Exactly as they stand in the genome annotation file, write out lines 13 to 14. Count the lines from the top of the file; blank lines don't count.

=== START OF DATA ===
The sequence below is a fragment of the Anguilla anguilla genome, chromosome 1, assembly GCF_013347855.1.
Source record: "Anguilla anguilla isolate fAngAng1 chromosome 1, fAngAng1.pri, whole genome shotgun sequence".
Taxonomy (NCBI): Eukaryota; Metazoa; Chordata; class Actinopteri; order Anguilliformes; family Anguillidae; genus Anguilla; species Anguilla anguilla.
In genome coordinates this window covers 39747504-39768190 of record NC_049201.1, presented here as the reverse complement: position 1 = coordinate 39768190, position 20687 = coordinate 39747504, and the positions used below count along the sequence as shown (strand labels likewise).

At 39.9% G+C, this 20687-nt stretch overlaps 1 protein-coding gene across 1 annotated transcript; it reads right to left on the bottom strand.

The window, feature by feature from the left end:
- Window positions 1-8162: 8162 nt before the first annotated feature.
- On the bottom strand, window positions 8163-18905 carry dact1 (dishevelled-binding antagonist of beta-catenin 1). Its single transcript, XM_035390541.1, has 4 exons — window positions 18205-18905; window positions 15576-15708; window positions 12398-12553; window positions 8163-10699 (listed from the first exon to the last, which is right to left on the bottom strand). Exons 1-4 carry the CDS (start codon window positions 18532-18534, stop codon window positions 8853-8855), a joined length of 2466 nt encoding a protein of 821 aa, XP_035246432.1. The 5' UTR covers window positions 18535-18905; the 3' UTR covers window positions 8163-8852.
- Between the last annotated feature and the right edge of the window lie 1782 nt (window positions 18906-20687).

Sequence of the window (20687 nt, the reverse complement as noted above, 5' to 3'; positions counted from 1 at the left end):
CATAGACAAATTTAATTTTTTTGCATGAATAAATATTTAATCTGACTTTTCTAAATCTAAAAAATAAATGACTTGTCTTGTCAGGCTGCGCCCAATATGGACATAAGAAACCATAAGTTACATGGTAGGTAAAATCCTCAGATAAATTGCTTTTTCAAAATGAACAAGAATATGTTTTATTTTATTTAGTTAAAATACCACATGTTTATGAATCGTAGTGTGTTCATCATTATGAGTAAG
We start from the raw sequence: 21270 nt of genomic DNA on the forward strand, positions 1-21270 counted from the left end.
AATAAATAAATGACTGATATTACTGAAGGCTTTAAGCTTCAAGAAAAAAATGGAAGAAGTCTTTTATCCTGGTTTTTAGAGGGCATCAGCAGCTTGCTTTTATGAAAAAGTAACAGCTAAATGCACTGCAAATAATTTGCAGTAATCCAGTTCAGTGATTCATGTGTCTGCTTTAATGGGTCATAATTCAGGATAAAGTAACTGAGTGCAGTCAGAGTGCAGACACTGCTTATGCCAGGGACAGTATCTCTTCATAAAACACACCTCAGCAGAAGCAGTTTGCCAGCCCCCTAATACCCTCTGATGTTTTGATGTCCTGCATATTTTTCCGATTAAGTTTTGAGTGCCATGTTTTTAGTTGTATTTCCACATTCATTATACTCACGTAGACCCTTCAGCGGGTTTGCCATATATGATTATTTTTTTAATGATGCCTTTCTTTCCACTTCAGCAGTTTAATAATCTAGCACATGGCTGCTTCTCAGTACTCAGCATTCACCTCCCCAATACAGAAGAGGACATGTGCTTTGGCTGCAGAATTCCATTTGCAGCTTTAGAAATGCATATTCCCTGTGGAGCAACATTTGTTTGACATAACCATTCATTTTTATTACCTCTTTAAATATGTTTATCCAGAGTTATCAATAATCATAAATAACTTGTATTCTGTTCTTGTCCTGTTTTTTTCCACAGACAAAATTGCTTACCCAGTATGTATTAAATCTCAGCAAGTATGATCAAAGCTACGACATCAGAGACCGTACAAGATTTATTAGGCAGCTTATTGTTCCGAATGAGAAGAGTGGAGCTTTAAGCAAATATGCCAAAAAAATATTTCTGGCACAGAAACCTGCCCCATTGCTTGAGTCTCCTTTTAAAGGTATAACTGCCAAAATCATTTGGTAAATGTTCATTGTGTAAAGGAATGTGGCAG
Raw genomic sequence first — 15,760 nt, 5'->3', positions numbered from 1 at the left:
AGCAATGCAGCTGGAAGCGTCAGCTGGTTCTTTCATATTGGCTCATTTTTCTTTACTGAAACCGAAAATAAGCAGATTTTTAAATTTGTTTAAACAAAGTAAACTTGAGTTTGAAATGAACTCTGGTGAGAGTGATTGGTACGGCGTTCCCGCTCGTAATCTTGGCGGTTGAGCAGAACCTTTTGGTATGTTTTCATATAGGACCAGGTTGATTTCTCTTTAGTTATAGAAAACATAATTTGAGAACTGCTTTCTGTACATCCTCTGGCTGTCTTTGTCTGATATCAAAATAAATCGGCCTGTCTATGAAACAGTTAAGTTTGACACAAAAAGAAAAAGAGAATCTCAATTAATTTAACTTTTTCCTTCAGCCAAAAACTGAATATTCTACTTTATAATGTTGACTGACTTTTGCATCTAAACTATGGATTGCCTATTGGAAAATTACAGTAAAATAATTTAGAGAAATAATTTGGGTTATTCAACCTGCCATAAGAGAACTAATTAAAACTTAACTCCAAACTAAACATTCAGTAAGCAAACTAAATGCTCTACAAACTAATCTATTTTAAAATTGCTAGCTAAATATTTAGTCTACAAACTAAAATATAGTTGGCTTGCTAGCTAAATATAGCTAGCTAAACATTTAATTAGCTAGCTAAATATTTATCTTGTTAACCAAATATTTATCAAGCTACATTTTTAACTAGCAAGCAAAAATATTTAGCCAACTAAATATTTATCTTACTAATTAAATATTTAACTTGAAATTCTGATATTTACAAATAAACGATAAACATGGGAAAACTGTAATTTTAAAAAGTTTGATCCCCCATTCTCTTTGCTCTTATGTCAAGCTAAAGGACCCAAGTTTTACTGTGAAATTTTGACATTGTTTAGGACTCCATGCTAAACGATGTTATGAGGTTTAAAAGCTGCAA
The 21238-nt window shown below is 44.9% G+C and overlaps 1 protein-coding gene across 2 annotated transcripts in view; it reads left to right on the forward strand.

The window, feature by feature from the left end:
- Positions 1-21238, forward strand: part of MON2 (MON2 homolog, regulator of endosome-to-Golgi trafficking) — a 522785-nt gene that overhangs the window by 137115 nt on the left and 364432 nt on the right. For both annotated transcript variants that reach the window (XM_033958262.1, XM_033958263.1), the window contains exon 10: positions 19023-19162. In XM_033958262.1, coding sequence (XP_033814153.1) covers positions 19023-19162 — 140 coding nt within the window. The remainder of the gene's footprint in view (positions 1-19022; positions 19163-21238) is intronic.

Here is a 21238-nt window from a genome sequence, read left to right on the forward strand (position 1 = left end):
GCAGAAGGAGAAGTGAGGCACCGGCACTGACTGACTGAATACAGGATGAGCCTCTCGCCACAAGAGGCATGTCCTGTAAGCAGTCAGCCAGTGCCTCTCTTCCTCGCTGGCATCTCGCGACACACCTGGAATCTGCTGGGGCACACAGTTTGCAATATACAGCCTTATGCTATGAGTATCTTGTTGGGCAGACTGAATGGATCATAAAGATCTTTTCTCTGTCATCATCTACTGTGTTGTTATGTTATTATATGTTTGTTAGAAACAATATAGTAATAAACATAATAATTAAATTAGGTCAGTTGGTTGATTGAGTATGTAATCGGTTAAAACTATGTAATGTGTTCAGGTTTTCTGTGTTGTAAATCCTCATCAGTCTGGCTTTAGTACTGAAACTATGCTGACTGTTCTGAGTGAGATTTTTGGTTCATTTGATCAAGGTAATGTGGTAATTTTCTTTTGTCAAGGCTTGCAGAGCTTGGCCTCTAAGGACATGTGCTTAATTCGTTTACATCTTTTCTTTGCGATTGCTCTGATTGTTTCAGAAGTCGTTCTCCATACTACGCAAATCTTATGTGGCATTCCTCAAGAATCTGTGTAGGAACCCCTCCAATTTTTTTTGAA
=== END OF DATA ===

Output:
AATAAATAAATGACTGATATTACTGAAGGCTTTAAGCTTCAAGAAAAAAATGGAAGAAGTCTTTTATCCTGGTTTTTAGAGGGCATCAGCAGCTTGCTTTTATGAAAAAGTAACAGCTAAATGCACTGCAAATAATTTGCAGTAATCCAGTTCAGTGATTCATGTGTCTGCTTTAATGGGTCATAATTCAGGATAAAGTAACTGAGTGCAGTCAGAGTGCAGACACTGCTTATGCCAGGGACAGTATCTCTTCATAAAACACACCTCAGCAGAAGCAGTTTGCCAGCCCCCTAATACCCTCTGATGTTTTGATGTCCTGCATATTTTTCCGATTAAGTTTTGAGTGCCATGTTTTTAGTTGTATTTCCACATTCATTATACTCACGTAGACCCTTCAGCGGGTTTGCCATATATGATTATTTTTTTAATGATGCCTTTCTTTCCACTTCAGCAGTTTAATAATCTAGCACATGGCTGCTTCTCAGTACTCAGCATTCACCTCCCCAATACAGAAGAGGACATGTGCTTTGGCTGCAGAATTCCATTTGCAGCTTTAGAAATGCATATTCCCTGTGGAGCAACATTTGTTTGACATAACCATTCATTTTTATTACCTCTTTAAATATGTTTATCCAGAGTTATCAATAATCATAAATAACTTGTATTCTGTTCTTGTCCTGTTTTTTTCCACAGACAAAATTGCTTACCCAGTATGTATTAAATCTCAGCAAGTATGATCAAAGCTACGACATCAGAGACCGTACAAGATTTATTAGGCAGCTTATTGTTCCGAATGAGAAGAGTGGAGCTTTAAGCAAATATGCCAAAAAAATATTTCTGGCACAGAAACCTGCCCCATTGCTTGAGTCTCCTTTTAAAGGTATAACTGCCAAAATCATTTGGTAAATGTTCATTGTGTAAAGGAATGTGGCAG
Raw genomic sequence first — 15,760 nt, 5'->3', positions numbered from 1 at the left: